Drop in Foreign Aid to Kathmandu - Nepal news

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Drop in Foreign Aid to Kathmandu - Nepal news


Government estimates have scaled down the amount of foreign aid flowing into the country in the form of ’loans and grants’ by 37.5 per cent due to the ambiguities surrounding the stand of donor community vis-à-vis Nepal in recent months. In the beginning of fiscal 2004-05, the government had estimated to receive Rs 32,309 million in foreign aid. That has been scaled down to Rs 20,407 million following the completion of the first six months of the fiscal – an estimated loss of over Rs 12 billions in foreign aid.
The government has estimated that Rs 16,959 million will come as loans from donors, which has been scaled down to Rs 9.906 million, according to the latest review document of the Ministry of Finance.
The review was necessitated after the World Bank, Asian Development Bank and International Monetary Fund pressed doubts releasing aid to Nepal.
Rajiv Upadhyay, senior external affairs specialist with the World Bank, Nepal, said unless the government demonstrated an ‘imaginative implementation mechanism’ and a greater commitment to the reform process, foreign aid is likely to keep dwindling.
In foreign grants alone, the government is going to lose over Rs 4 billion – it has downgraded the target from an estimated Rs 15,350 million to RS 11,310 million. The estimated decline has been attributed to the escalation of the conflict, unstable political situation and lack of confidence on the part of donor community.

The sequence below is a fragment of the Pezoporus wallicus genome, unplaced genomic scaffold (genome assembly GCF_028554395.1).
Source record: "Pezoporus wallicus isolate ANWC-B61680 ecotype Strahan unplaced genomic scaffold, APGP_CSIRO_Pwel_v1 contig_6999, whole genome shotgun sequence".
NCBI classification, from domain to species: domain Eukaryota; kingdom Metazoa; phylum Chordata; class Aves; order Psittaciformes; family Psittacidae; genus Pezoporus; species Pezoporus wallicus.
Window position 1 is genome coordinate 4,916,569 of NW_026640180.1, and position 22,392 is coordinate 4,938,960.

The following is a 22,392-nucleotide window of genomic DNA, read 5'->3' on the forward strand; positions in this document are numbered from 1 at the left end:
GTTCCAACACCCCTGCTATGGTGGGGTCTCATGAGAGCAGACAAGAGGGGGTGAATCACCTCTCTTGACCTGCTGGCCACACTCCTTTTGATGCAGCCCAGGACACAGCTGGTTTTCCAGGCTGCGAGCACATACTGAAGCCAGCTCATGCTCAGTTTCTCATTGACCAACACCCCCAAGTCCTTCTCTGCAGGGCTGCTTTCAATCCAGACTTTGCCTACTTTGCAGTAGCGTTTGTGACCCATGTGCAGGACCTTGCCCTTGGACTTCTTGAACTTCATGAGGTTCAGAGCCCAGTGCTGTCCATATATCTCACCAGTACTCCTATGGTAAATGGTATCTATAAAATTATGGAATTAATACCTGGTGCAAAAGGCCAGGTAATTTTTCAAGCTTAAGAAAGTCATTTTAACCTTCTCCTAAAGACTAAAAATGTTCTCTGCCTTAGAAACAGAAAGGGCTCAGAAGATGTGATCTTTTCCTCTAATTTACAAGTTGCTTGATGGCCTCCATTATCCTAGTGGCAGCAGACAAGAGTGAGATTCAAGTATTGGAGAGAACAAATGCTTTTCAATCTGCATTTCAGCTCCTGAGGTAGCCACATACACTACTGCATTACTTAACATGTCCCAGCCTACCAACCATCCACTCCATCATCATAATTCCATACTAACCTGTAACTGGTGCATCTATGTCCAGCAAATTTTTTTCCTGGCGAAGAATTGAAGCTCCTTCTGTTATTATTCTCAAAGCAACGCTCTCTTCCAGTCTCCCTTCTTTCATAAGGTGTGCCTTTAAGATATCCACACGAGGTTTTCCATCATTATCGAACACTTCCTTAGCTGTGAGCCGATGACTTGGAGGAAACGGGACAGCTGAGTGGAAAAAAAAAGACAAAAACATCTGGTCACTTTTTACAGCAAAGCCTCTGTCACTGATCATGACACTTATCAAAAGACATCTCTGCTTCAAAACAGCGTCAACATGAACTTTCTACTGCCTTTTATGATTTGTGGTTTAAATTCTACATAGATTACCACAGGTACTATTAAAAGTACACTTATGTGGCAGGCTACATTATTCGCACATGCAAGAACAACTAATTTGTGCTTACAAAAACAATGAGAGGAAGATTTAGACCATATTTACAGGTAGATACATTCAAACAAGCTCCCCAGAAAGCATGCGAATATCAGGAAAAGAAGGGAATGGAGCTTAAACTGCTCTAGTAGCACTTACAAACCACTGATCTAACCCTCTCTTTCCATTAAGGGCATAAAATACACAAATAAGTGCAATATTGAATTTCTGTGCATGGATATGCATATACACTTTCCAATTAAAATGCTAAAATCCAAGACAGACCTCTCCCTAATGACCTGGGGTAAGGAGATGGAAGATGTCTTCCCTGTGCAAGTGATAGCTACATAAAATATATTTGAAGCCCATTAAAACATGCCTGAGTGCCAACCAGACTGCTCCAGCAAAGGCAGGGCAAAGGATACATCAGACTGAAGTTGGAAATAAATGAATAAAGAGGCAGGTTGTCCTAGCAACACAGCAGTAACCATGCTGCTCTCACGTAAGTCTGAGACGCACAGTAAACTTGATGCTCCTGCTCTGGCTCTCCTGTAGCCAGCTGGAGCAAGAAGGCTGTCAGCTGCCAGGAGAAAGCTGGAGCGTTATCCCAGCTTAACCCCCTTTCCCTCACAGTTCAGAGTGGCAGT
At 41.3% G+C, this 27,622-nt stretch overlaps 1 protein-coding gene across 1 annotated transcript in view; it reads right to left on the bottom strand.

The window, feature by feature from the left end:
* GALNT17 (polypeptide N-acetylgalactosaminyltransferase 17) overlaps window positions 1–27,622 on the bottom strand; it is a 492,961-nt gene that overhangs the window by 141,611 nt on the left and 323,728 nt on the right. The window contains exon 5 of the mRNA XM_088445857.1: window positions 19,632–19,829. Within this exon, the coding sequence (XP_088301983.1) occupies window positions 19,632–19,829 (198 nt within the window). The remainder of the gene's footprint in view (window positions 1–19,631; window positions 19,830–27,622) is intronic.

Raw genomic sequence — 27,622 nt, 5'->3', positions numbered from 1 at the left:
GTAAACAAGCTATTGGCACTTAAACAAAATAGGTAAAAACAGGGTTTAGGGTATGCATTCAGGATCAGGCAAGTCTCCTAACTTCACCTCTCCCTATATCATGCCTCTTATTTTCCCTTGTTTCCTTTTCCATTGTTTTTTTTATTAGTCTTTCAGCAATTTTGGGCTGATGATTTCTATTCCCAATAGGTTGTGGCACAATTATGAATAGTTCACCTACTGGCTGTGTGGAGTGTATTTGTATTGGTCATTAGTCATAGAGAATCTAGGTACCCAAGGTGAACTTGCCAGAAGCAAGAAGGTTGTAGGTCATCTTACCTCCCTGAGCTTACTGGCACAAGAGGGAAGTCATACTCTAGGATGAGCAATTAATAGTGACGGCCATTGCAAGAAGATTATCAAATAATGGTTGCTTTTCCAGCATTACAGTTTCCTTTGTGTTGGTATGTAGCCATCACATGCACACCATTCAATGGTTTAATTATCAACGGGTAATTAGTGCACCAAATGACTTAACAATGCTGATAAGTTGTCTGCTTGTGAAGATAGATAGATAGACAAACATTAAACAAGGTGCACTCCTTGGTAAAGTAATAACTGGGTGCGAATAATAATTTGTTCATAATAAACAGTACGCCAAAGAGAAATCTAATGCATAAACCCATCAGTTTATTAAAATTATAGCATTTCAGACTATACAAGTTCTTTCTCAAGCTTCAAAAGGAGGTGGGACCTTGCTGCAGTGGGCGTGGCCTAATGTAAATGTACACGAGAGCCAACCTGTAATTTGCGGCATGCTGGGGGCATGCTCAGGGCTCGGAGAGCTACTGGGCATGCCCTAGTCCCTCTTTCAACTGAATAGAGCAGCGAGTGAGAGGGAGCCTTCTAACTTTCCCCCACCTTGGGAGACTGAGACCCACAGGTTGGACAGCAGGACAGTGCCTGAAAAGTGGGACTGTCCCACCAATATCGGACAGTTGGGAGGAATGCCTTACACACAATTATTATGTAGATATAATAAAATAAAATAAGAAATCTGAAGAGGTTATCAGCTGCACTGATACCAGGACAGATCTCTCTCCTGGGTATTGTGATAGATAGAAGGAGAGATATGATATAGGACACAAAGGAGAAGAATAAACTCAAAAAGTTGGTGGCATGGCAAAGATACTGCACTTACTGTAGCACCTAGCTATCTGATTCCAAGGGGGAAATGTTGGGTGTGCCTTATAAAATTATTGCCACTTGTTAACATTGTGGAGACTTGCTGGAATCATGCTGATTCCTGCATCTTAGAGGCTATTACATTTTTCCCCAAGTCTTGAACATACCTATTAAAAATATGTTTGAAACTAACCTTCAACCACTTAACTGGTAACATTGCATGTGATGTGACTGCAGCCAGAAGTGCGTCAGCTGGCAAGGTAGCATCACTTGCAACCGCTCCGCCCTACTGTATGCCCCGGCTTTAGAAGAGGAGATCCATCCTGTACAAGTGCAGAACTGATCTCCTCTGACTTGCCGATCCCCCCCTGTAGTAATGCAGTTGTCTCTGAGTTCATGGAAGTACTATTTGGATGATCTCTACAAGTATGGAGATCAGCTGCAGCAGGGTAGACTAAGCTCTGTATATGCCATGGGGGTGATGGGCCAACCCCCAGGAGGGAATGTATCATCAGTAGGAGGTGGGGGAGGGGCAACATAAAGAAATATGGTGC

Prof Bishwambher Pyakuryal, president of the Nepal Economic Association disclosed that the government investment in the social sector had gone down with no additional investment in the sector, likely to cause ‘devastating problems’.
Former finance minister Dr. Badri Prasad Shrestha pointed out that foreign aid was crucial to the well-being of Nepal, as it met 70 per cent of the development budget. But as foreign aid is invariably linked to performance, the government has to show determination and skill to improve its performance if it wants to boost the volume of foreign aid, Shrestha said.
The government must fulfil its commitments made during ‘aid negotiations’ if it wants aid flow to remain healthy, he added.

The Himalayan Times, 22nd April, 2005



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Insurance a basic need / Banks rush into consumer lending / Housing & auto loans dominate consumer financing / Drop in Foreign Aid to Kathmandu - Nepal / Amount of remittances is growing / Poverty declines / car vehicle insurance prices go up

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